Trespassing charges that had been pressed against pro-life students at Carleton University for putting up a pro-life displayed banned by the administration of their own college campus have been withdrawn.
On October 4, 2010, Carleton University had members of Lifeline handcuffed, arrested, charged and fined with trespassing for attempting to display an exhibit that the University administration deemed disturbing and offensive due to the graphic nature of the display. In November 2010, Carleton University’s administration provided Lifeline with an ultimatum regarding the expression of their opinions and threatened further arrests.
The University deemed the pro-life display to be “offensive” and directed the Ottawa Police Service to arrest and charge four Carleton University tuition-paying students and a Queen’s University student with trespassing. The charges were scheduled to proceed to trial today and tomorrow.
Now, Crown prosecutors have withdrawn those trespassing charges, the pro-life student group informs LifeNews.
The Crown stated that the basis for withdrawing the trespass charges is that the issues dealing with the relationship between a university and its students was already being dealt with in Lobo et al. v. Carleton University et al., the civil action brought by two Carleton Lifeline members, Ruth (Lobo) Shaw and John McLeod, against Carleton University and members of its administration.
In July, the Ontario Superior Court heard a motion brought by Carleton University which sought to strike Carleton Lifeline’s Statement of Claim, the document initiating the lawsuit. Had the university been successful, this would have ended the suit. In a split decision, Justice Toscano Roccamo ordered that the action could continue but ordered Carleton Lifeline to make several amendments to its Statement of Claim.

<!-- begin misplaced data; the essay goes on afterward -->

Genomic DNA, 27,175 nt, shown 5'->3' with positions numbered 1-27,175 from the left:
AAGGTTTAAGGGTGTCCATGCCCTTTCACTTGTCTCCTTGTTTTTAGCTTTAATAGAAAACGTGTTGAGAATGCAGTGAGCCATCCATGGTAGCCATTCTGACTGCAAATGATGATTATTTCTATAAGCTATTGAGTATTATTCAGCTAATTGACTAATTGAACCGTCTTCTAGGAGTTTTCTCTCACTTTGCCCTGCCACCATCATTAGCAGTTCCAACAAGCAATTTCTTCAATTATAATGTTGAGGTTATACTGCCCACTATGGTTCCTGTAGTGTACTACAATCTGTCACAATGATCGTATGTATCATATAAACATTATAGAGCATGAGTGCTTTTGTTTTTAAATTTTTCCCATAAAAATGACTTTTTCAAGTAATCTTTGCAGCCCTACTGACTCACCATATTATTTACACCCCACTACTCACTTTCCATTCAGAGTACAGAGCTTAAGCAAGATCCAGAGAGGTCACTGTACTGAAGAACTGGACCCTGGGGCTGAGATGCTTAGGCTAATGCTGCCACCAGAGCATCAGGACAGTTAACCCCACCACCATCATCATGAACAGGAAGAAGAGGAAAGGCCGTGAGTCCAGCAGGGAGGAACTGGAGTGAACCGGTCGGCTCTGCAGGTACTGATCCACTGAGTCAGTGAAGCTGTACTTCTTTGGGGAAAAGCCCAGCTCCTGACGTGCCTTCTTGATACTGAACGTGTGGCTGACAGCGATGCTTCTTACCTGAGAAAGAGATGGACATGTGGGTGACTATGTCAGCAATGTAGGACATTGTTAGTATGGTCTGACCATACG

In a subsequent decision regarding costs of the motion to strike, Justice Toscano Roccamo ordered the students to pay Carleton University’s legal costs in the amount of $18,400.87 plus applicable taxes. Carleton University had asked that the students pay $21, 467.68 in legal fees.
“We are pleased that the Crown has decided to withdraw these unjust charges” said Ruth (Lobo) Shaw, former president of Carleton Lifeline. “We have always maintained that we had the right to exhibit the Genocide Awareness Project on campus and that our arrest was unlawful. The withdrawal of these unjust charges is confirmation of that fact.”
Despite the withdrawal of the charges, the civil action against Carleton University is ongoing.
“Although we no longer need to defend ourselves against the trespassing charges, a lot of work still needs to be done to move our lawsuit against Carleton University along and to clarify the legal rights of students to campus free speech and expression,” said John McLeod, current president of Carleton Lifeline.
Kristan Hawkins, the president of the U.S.-based Students for Life of America, says her group strongly supports the Carleton pro-life club in its lawsuit.
“Students for Life of America stands behind Carleton Lifeline today in their lawsuit against Carleton University. The discrimination and persecution they have faced for their pro-life beliefs is unbelievable. Carleton Lifeline has been heroic in their courage in the face of this discrimination and has led the way in exposing the disgusting hypocrisy of their Administration,” she told LifeNews.com.
Carleton University had attempted to get a court to dismiss the lawsuit the pro-life student group at Carleton University brought over the decision by the Carleton University student association to uphold a decision it made last year to kick out the pro-life group. Carleton Lifeline lost its club status in November 2010 because of the student association’s policy against discrimination, which mandates that student clubs respect the so-called right to abortion. Without officially recognized status, the pro-life club won’t receive funding or access to space.